David Young (Watergate)

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David Young
David R. Young, photo portrait as staff assistant to National Security Council.jpg
Personal details
Born (1936-11-11) November 11, 1936 (age 79)
Jersey City, New Jersey, U.S.
Political party Republican
Alma mater Wheaton College, Illinois
Queen's College, Oxford
Cornell University

David R. Young (born November 10, 1936) is an American lawyer, businessman and academic. He served as a Special Assistant at the National Security Council in the Nixon administration and an Administrative Assistant to Henry Kissinger. He has lived in the United Kingdom since the mid-1970s.

Early life, education, family, and early career[edit]

Young was born in Jersey City, New Jersey. He received degrees from Wheaton College, Illinois, and Queen's College, Oxford, as well as a law degree from the Law School at Cornell University, New York. In 1965, he was employed with law offices of Millbank, Tweed, Hadley and McCloy, New York.

He is married to Suzy, and they have five children: Bradden, Catherine, Christina, Davy, and Cameron.

Joins Nixon White House[edit]

Young began his work for the Nixon administration in 1969 when he was appointed Special Assistant to the National Security Council. In 1971, Young worked with Egil Krogh, deputy to John D. Ehrlichman. This assignment was concerned with domestic and external security.

In this role, Young investigated information leaks within the Nixon administration, ultimately being jointly responsible with Egil Krogh for the founding of the White House Special Investigations Unit, subsequently known as "The Plumbers" ("We stop leaks"). (It is said that Young's grandfather was a plumber, and that this was his inspiration for the name.)

Watergate involvement[edit]

E. Howard Hunt and G. Gordon Liddy, of the Plumbers unit, participated in clandestine (and ultimately illegal) activities, the most notorious being the attempted 1971 burglary of the offices of Daniel Ellsberg's former psychiatrist and the attempted 1972 burglary of the Democratic National Committee offices at the Watergate complex.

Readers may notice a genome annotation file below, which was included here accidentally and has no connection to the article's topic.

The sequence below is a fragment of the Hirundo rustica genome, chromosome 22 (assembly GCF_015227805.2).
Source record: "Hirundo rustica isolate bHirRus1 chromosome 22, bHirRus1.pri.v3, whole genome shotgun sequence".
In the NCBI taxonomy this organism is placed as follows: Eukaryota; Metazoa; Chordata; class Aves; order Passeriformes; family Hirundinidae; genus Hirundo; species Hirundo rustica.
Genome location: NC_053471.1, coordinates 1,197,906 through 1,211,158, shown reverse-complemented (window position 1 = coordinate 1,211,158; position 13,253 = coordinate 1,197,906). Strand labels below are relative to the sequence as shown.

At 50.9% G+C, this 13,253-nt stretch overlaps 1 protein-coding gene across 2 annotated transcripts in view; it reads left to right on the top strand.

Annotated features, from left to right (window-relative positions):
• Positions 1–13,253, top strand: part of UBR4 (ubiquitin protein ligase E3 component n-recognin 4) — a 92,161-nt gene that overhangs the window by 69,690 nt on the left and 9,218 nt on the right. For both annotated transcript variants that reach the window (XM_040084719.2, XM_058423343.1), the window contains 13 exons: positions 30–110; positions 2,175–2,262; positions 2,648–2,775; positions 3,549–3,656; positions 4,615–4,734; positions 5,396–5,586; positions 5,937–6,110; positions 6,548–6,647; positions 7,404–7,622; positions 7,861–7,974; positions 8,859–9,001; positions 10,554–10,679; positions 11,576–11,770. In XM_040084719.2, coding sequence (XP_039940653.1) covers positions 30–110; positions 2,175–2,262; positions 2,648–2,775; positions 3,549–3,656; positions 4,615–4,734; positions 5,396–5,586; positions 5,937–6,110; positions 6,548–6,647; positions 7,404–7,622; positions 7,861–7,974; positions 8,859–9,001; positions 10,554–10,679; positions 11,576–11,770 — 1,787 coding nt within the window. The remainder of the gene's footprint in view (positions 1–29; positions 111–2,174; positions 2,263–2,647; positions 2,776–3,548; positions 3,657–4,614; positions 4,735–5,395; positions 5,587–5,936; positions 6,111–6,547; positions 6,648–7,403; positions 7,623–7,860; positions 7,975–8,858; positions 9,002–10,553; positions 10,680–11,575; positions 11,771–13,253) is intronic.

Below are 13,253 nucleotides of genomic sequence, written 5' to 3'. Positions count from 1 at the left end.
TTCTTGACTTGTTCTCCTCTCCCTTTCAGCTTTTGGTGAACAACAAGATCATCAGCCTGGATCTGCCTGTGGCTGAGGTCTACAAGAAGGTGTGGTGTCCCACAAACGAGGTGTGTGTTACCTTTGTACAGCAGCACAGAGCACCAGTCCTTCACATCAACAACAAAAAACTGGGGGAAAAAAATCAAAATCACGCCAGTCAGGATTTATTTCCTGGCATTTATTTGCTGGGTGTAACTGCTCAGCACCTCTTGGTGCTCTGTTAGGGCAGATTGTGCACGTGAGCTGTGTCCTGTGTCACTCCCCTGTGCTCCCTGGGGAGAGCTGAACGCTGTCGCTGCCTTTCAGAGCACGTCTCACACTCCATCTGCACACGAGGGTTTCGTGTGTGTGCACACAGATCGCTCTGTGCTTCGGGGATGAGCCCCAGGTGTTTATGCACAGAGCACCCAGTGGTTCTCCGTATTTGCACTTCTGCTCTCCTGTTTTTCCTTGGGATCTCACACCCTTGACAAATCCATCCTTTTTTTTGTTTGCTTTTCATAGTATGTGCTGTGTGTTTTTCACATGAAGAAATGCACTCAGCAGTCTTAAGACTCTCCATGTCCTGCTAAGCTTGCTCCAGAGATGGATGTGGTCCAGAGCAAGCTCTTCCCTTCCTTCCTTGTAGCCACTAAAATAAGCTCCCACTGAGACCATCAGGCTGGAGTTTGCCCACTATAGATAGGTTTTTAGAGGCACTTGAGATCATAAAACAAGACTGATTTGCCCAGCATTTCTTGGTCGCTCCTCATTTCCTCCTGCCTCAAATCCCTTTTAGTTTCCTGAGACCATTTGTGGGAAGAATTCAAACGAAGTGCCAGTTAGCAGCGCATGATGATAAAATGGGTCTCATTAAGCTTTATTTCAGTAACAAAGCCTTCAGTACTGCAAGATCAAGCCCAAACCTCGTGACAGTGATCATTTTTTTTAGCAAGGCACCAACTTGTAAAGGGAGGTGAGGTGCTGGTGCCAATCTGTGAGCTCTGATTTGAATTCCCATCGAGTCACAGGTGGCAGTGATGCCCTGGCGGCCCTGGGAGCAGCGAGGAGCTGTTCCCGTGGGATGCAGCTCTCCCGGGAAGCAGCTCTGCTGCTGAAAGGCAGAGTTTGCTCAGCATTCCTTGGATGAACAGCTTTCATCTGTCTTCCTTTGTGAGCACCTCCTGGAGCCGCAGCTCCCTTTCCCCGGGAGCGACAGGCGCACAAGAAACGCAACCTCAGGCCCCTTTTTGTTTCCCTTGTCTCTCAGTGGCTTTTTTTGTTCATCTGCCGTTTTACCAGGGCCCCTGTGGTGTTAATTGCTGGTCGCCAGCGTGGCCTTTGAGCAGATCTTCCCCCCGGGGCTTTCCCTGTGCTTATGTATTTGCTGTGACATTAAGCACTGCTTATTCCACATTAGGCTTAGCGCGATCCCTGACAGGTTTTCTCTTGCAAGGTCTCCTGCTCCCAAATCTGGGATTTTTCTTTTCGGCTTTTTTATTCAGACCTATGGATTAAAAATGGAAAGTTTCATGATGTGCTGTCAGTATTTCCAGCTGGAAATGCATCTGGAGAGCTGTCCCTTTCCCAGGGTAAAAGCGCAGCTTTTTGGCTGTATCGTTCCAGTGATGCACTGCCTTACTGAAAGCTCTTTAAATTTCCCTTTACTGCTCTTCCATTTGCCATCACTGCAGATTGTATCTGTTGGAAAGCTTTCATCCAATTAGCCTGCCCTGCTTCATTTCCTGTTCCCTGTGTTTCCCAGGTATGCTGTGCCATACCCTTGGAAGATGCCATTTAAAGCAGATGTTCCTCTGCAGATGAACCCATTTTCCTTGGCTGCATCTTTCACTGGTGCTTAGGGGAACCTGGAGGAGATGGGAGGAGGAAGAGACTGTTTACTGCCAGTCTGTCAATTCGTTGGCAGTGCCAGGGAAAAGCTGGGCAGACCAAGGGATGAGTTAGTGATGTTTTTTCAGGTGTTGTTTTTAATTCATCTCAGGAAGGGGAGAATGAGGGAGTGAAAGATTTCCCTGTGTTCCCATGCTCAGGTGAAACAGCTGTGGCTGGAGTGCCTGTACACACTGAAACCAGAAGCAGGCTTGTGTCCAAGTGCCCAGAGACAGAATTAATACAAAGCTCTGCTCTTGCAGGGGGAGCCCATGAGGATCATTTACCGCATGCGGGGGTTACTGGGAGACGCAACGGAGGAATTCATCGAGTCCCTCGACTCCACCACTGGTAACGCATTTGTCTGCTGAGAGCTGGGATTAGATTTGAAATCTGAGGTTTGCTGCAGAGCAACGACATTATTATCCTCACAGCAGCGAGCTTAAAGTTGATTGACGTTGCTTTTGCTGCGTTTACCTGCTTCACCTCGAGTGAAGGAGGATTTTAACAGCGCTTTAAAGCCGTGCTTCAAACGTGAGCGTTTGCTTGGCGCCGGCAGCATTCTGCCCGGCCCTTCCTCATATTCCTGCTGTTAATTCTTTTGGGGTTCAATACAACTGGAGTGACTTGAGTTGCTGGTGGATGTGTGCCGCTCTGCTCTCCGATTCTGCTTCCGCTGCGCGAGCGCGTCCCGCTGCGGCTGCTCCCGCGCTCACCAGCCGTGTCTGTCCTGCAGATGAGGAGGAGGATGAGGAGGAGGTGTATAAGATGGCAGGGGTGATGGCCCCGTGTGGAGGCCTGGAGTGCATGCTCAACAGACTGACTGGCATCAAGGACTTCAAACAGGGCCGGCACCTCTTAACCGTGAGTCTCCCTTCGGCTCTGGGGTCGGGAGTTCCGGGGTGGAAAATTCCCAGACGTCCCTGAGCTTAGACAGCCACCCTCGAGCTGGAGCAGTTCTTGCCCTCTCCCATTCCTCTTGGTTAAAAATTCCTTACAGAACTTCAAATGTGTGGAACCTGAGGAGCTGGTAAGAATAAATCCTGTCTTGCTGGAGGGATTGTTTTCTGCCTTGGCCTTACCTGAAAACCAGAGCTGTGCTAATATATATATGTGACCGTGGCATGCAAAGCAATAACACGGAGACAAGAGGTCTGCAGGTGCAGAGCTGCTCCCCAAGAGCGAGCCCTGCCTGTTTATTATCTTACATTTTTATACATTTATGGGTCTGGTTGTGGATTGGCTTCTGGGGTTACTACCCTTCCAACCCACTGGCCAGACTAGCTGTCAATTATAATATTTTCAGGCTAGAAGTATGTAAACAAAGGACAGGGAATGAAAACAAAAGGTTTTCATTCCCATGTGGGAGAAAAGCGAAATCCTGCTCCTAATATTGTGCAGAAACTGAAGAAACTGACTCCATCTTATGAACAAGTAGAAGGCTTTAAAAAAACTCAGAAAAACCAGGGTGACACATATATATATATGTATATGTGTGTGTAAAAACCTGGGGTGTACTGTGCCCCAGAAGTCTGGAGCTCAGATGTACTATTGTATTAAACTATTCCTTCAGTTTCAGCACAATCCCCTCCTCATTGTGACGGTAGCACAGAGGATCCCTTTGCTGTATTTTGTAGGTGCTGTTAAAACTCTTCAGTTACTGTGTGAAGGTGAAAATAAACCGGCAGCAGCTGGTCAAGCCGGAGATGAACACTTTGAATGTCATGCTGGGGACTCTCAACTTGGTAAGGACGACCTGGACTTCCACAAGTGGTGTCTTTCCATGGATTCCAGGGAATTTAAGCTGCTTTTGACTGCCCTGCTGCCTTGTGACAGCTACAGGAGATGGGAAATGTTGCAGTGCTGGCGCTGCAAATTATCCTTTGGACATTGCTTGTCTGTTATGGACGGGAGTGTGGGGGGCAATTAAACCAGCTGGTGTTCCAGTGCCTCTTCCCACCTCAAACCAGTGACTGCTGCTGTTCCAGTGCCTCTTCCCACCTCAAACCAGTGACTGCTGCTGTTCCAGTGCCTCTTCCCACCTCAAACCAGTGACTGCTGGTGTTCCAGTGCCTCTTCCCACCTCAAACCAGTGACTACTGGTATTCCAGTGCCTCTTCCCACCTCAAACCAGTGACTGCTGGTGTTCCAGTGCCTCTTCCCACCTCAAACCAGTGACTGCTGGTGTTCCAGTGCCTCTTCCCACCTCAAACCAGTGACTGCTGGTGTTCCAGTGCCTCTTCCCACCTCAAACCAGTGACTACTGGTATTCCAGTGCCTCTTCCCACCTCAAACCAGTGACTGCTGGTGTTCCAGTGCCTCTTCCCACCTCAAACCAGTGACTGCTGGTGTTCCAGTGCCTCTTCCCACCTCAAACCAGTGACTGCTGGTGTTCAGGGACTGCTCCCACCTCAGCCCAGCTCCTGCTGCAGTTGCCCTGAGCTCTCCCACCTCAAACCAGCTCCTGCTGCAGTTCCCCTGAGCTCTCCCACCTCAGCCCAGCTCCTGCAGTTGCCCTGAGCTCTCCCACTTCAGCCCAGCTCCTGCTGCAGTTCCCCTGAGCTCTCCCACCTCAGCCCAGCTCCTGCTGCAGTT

During the investigation of these attempted burglaries, Young was granted limited immunity on the motion of the Senate Select Committee on Presidential Campaign Activities (the "Senate Watergate Investigation Committee") and the approval of United States District Judge John J. Sirica, on July 5, 1973.

Moves to England[edit]

Young subsequently returned to Queen's College, Oxford, where he completed a doctorate. He founded and runs Oxford Analytica, a politics and economics consulting firm, of which he is Chairman. The basis of the format for its briefings was the "Presidential Daily Brief" which he helped Henry Kissinger prepare for Nixon.

Since 1975, Dr Young has also served as Lecturer in Politics at Queen's College, University of Oxford. He is a Senior Associate Member of St Antony's College, a Dominus Fellow of St Catherine's College, and Senior Common Room Member of University College. He has served as an Associate Member of the Royal Institute of International Affairs and the International Institute of Strategic Studies since 1980.